The growing Chinese assertiveness in the larger Indo-Pacific region has led to the revival of the QUAD. In the past few years, China has riled its neighbors and the QUAD countries alike. This has also seen a greater and more active engagement on the part of the US in the Indo-Pacific.
According to a US Department of State paper, “Across much of the Indo-Pacific region, the Chinese Communist Party (CCP) is using military and economic coercion to bully its neighbors, advance unlawful maritime claims, threaten maritime shipping lanes, and destabilize territory along the periphery of the People’s Republic of China (PRC). This predatory conduct increases the risk of miscalculation and conflict. The US stands with its Southeast Asian allies and partners to champion a free and open Indo-Pacific.”
China’s crackdown on the pro-democracy protests in Hong Kong, its intimidatory tactics against Taiwan, and the PLA Navy’s aggressive posture in the disputed South China Sea have shifted global attention to the Indo-Pacific region.
Earlier this year, the US and Australia deployed warships in the region when a Chinese survey vessel was embroiled in a stand-off with a Malaysian oil exploration vessel off Malaysia’s Borneo. China is also involved in a border standoff with India in Ladakh. There is also a heightened territorial dispute between China and Japan in the East China Sea.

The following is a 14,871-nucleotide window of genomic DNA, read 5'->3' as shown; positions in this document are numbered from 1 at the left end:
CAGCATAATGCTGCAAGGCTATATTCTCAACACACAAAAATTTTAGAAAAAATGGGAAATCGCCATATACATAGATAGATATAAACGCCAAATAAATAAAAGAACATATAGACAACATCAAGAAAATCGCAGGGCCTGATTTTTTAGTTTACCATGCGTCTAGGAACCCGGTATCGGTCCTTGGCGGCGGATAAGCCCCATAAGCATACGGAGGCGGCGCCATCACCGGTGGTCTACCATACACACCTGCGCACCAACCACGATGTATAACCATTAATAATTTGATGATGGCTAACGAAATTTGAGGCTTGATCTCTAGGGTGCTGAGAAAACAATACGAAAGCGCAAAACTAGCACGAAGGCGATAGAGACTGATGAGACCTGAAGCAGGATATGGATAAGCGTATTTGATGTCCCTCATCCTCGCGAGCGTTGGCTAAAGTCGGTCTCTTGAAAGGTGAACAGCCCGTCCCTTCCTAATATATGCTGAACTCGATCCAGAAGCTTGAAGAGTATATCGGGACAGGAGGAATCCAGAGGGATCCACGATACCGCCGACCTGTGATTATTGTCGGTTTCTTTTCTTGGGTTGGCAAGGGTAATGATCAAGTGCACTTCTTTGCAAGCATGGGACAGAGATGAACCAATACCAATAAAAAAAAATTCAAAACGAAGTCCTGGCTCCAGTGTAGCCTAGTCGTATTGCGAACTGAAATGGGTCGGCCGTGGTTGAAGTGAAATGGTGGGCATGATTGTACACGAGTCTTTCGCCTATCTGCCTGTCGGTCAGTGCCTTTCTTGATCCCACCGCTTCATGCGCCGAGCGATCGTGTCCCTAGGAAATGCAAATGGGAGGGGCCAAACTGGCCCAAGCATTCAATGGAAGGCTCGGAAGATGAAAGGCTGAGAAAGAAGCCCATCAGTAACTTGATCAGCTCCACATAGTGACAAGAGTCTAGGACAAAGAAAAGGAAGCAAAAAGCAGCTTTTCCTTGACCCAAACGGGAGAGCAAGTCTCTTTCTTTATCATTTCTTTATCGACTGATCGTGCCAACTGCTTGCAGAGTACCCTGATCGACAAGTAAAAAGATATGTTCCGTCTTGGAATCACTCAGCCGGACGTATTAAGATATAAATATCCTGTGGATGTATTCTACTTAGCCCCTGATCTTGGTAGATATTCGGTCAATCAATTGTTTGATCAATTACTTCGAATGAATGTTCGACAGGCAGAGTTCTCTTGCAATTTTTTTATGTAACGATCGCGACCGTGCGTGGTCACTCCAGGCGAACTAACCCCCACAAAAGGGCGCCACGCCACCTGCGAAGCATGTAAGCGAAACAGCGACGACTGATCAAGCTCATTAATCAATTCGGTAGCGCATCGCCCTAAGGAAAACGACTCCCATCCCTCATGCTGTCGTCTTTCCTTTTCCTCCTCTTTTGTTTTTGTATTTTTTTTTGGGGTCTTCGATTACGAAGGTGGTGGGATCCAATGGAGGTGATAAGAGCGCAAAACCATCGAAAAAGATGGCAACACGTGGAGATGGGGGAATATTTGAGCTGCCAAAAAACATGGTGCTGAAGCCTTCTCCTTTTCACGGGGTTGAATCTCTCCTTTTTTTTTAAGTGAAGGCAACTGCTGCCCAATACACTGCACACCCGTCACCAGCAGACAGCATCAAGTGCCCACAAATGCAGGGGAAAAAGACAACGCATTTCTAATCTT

A #PLAN reconnaissance ship Type 815 appeared on July 13 about 40 n. miles east of Hualien County moving from north to south.
— Indo-Pacific News – Watching the CCP-China Threat (@IndoPac_Info) July 15, 2021
Against this backdrop, the QUAD is likely to act as “a military and strategic counterweight to China, if Beijing were to continue to challenge the status quo, not just in the South China Sea but also in the Indian Ocean”, noted Lemahieu.
Last month, the US Guided-missile destroyer USS Curtis Wilbur transited through the Taiwan Strait, a move Washington described as its “commitment to a free and open Indo-Pacific”. This was followed by military drills involving the US and Australia in the South China Sea.
The Talisman Sabre
The exercise began days after the US Secretary of State Antony Blinken announced that the US will continue to reject all the maritime claims of China in the South China Sea, and issued a warning against any attack on the Philippines. The US destroyer, Benfold, also conducted a freedom of navigation transit near the Chinese-claimed Paracel Islands.
China has reportedly sent its auxiliary general intelligence (AGI) vessel, Tianwangxing, a Type 815 ship, to keep a close watch on the exercise. The ship is expected to remain outside the territorial waters of Australia, but within its exclusive economic zone (EEZ) in the Coral Sea.
China said that the coverage by the Australian media on the legal presence of Chinese surveillance ships near ongoing US-Australian military exercises has been “unreasonably magnified”, particularly when Western countries like the US do the same on China
The US deployed at least one surveillance ship to the South China Sea in the first six months of this year, the South China Sea Strategic Situation Probing Initiative (SCSPI), a Beijing-based think tank, said in a report released last week.
US naval surveillance activities were accompanied by aerial monitoring with more than 2,000 US spy aircraft conducting close-in reconnaissance on China each year, the SCSPI said.